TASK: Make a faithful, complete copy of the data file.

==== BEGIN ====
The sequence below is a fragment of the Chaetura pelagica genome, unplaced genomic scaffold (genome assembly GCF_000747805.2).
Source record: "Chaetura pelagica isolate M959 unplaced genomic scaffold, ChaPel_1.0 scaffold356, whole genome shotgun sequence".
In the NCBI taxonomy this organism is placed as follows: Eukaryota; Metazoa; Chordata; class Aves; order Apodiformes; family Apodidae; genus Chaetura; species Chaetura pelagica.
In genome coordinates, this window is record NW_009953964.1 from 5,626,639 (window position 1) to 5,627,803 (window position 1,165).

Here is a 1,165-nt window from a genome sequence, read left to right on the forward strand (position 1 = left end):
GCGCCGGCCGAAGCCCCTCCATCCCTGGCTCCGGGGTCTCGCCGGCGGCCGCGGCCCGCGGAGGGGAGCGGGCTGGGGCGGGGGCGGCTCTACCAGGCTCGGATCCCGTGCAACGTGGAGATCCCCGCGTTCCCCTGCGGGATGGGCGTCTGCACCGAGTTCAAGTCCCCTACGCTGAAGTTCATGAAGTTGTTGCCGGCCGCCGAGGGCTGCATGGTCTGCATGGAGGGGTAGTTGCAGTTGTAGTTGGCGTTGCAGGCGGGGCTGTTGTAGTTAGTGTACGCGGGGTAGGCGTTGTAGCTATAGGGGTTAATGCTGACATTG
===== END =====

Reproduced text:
The sequence below is a fragment of the Chaetura pelagica genome, unplaced genomic scaffold (genome assembly GCF_000747805.2).
Source record: "Chaetura pelagica isolate M959 unplaced genomic scaffold, ChaPel_1.0 scaffold356, whole genome shotgun sequence".
In the NCBI taxonomy this organism is placed as follows: Eukaryota; Metazoa; Chordata; class Aves; order Apodiformes; family Apodidae; genus Chaetura; species Chaetura pelagica.
In genome coordinates, this window is record NW_009953964.1 from 5,626,639 (window position 1) to 5,627,803 (window position 1,165).

Here is a 1,165-nt window from a genome sequence, read left to right on the forward strand (position 1 = left end):
GCGCCGGCCGAAGCCCCTCCATCCCTGGCTCCGGGGTCTCGCCGGCGGCCGCGGCCCGCGGAGGGGAGCGGGCTGGGGCGGGGGCGGCTCTACCAGGCTCGGATCCCGTGCAACGTGGAGATCCCCGCGTTCCCCTGCGGGATGGGCGTCTGCACCGAGTTCAAGTCCCCTACGCTGAAGTTCATGAAGTTGTTGCCGGCCGCCGAGGGCTGCATGGTCTGCATGGAGGGGTAGTTGCAGTTGTAGTTGGCGTTGCAGGCGGGGCTGTTGTAGTTAGTGTACGCGGGGTAGGCGTTGTAGCTATAGGGGTTAATGCTGACATTG